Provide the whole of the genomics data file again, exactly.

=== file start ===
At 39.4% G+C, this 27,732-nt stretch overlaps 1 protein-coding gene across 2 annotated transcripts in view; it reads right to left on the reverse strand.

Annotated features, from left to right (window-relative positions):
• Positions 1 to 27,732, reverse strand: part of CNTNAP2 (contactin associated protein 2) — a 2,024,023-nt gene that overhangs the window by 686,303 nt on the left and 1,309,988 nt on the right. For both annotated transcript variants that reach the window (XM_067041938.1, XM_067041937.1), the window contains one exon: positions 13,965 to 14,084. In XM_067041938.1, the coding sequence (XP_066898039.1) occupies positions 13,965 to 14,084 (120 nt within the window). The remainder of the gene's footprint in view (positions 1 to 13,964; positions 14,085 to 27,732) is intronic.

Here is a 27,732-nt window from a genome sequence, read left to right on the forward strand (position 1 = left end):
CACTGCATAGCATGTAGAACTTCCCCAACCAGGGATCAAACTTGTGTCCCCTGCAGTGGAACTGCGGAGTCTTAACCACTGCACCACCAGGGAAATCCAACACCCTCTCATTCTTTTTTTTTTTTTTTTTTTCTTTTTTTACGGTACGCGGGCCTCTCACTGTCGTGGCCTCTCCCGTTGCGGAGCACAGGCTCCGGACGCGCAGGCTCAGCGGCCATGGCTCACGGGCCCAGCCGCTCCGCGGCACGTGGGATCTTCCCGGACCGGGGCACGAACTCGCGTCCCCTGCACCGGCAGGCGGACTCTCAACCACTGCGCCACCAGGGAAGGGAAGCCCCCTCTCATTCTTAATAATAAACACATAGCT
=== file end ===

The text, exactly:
At 39.4% G+C, this 27,732-nt stretch overlaps 1 protein-coding gene across 2 annotated transcripts in view; it reads right to left on the reverse strand.

Annotated features, from left to right (window-relative positions):
• Positions 1 to 27,732, reverse strand: part of CNTNAP2 (contactin associated protein 2) — a 2,024,023-nt gene that overhangs the window by 686,303 nt on the left and 1,309,988 nt on the right. For both annotated transcript variants that reach the window (XM_067041938.1, XM_067041937.1), the window contains one exon: positions 13,965 to 14,084. In XM_067041938.1, the coding sequence (XP_066898039.1) occupies positions 13,965 to 14,084 (120 nt within the window). The remainder of the gene's footprint in view (positions 1 to 13,964; positions 14,085 to 27,732) is intronic.

Here is a 27,732-nt window from a genome sequence, read left to right on the forward strand (position 1 = left end):
CACTGCATAGCATGTAGAACTTCCCCAACCAGGGATCAAACTTGTGTCCCCTGCAGTGGAACTGCGGAGTCTTAACCACTGCACCACCAGGGAAATCCAACACCCTCTCATTCTTTTTTTTTTTTTTTTTTTCTTTTTTTACGGTACGCGGGCCTCTCACTGTCGTGGCCTCTCCCGTTGCGGAGCACAGGCTCCGGACGCGCAGGCTCAGCGGCCATGGCTCACGGGCCCAGCCGCTCCGCGGCACGTGGGATCTTCCCGGACCGGGGCACGAACTCGCGTCCCCTGCACCGGCAGGCGGACTCTCAACCACTGCGCCACCAGGGAAGGGAAGCCCCCTCTCATTCTTAATAATAAACACATAGCT